Whilst much scholarly work has been focused on Spain's American colonies, much less is known about Spanish colonization of the Pacific. As such, this book fills an important gap in our knowledge, directing attention both to Spain's wider imperial ambitions, and the specific situation within the Philippines. By structuring the book around the life of Hernando de los RÃos Coronel, many overlapping and complex threads are drawn out that cast light upon a diverse range of subjects. Soldier, priest, diplomat, explorer, naval pilot and scientist, de los RÃos was a fascinating figure who played a pivotal role in Spanish efforts to establish a thriving colony in the Philippines. In 1588, at the age of 29 he was sent to the Philippines as a soldier, and once there quickly established himself as a pillar of society, ultimately becoming a priest. Over 36 years, until his death sometime before the end of January 1624, he shuttled between the Philippines and Spain, in his role as Procurator General - the sole representative of the Philippines (both Spaniards and Indigenes) at the Spanish Court. As well as telling the story of an extraordinary individual, this book provides a fascinating introduction to the early history of the Spanish Philippines. By touching upon a broad range of topics, it also opens up numerous avenues for further research.
John Newsome Crossley is Emeritus Professor at Monash University, Australia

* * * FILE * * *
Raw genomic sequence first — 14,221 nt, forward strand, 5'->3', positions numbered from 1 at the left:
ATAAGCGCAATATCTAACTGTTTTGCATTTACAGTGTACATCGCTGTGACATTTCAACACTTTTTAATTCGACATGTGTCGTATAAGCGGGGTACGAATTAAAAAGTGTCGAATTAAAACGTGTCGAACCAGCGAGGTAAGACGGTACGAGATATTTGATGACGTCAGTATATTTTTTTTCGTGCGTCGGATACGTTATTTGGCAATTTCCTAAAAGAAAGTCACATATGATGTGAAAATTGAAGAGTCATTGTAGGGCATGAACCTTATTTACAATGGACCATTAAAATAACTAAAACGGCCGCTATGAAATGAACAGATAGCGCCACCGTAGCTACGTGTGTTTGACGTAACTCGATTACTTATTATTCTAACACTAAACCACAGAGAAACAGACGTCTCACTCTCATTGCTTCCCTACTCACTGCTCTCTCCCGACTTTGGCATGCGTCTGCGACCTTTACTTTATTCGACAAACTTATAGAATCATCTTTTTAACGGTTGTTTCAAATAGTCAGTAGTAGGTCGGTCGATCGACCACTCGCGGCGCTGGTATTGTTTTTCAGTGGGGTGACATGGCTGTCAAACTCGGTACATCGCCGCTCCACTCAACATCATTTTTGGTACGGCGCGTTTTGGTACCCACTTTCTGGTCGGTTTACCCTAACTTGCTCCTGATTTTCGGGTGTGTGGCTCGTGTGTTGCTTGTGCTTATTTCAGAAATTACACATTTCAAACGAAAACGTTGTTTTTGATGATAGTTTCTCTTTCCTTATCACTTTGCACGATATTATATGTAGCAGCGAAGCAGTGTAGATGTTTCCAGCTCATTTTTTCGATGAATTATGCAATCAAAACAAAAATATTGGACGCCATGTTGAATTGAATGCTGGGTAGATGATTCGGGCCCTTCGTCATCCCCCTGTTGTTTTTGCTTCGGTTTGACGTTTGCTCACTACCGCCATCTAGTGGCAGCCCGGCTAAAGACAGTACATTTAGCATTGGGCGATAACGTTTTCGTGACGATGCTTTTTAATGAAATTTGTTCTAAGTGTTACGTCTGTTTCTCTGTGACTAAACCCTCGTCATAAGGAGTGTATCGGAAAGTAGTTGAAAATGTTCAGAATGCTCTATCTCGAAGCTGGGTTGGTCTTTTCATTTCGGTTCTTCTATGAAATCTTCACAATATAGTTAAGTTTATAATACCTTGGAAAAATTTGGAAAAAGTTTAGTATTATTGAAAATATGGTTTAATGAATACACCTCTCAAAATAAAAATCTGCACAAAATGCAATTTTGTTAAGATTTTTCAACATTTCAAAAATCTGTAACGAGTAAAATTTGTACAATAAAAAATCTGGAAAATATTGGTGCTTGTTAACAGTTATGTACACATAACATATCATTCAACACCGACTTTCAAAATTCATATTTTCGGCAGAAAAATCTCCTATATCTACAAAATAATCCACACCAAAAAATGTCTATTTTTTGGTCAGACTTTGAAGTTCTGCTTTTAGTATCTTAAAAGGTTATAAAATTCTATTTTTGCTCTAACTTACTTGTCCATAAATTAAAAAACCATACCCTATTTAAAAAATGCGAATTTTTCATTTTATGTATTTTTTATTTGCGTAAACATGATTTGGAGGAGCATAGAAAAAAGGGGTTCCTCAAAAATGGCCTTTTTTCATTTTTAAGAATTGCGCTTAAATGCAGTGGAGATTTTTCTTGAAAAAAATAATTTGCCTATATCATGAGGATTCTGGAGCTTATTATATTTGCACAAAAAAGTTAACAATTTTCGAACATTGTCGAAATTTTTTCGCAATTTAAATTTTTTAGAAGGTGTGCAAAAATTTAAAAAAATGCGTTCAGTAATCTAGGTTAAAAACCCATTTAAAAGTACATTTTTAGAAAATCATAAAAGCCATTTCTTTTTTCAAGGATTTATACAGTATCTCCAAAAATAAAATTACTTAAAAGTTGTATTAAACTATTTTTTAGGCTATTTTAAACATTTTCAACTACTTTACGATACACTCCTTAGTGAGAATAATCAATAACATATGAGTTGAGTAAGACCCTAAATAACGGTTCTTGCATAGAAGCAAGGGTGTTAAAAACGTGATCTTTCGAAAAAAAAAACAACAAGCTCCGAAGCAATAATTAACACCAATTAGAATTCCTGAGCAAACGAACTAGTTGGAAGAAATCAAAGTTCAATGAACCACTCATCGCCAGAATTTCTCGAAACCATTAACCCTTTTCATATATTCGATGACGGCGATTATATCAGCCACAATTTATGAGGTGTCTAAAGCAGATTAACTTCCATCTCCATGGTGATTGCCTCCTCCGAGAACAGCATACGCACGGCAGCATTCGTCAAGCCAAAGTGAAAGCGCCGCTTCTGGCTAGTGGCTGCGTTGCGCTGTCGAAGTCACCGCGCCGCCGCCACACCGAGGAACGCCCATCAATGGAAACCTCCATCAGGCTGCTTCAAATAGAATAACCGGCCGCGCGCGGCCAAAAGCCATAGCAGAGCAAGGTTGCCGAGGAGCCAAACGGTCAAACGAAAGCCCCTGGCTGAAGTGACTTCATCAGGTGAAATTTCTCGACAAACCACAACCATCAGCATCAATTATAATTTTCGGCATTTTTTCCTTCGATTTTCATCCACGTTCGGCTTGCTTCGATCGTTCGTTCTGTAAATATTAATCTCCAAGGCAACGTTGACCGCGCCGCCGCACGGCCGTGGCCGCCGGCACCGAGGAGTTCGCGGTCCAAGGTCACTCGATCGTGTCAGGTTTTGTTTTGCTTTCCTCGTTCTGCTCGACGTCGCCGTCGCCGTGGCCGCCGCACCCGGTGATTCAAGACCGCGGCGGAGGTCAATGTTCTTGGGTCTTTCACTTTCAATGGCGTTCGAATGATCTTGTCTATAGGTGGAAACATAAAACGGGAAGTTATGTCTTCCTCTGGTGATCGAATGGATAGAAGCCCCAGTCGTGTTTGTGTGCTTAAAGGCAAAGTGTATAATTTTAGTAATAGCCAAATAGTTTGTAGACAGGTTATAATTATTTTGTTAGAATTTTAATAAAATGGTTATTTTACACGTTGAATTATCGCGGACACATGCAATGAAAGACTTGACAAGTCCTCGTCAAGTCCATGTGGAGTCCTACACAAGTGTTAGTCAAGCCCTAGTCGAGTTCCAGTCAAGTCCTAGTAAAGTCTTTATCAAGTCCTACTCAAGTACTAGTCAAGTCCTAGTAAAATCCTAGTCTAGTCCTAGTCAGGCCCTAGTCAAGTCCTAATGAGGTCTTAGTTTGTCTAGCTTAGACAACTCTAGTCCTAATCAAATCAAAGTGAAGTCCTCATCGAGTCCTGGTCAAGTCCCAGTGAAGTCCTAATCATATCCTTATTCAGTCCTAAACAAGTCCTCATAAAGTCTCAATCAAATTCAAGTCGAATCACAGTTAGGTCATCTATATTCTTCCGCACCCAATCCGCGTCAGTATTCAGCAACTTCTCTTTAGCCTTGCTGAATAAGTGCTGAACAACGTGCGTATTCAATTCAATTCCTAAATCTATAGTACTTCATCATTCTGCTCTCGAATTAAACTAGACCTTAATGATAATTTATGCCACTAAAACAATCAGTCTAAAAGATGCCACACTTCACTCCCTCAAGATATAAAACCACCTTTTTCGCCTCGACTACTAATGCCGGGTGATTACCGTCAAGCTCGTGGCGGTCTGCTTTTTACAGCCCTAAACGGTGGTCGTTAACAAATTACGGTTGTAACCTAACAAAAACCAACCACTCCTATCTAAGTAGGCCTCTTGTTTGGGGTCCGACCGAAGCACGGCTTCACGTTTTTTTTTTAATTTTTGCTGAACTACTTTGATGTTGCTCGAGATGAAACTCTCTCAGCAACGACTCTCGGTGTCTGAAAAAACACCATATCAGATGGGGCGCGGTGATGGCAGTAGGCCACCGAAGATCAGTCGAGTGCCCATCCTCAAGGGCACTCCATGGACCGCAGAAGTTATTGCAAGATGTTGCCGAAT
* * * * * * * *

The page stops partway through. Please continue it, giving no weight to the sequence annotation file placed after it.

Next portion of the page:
'It is simply the best general introduction to the early history of the Spanish Philippines available and also one of the best and most vivid English-language contributions to the history of the age of exploration.' International Journal of Maritime History 'I strongly recommend this exemplary, first full-length study of Hernando de los RÃos Coronel, whom John Crossley proves was highly important to the early history of his adopted community, and thus rescues from oblivion.' Parergon 'Until recently, there has been very little academic attention paid to early Spanish activity in the Pacific in general and even less focusing specifically on the Philippines, despite its long and influential history. This is thus an important book which will no doubt find an honored place in the starved corpus of works focusing on the Spanish Philippines in the Siglo de Oro.' Terrae Incognitae 'Availing himself of the more than two hundred documents related to the religious, political, and scientific activities of de los RÃos Coronel located in the Archivo General de las Indias, de los RÃos Coronel’s derroteros or sea logs of his various sea voyages and experiences, and his 1621 Memorial, Crossley’s account is part biography, part travel narrative, as he tracks the life and activities of Hernando de los RÃos Coronel from Spain to the Philippines and back again several times.' Sixteenth Century Journal '... his narrative helps the reader to imagine what the world, Empire, and colony must have looked like on a very human level. Things that are often downplayed in non-biographical history texts - e.g. Manila’s weather patterns, the long and difficult journey to the islands, and personal friendships and rivalries - are seamlessly braided into the story of the colony alongside the more obvious subjects of Chinese revolts, the exploitation of indigenous peoples, the foundation of religious schools, etc ... Crossley’s approach, analysis and attention to detail prove him to be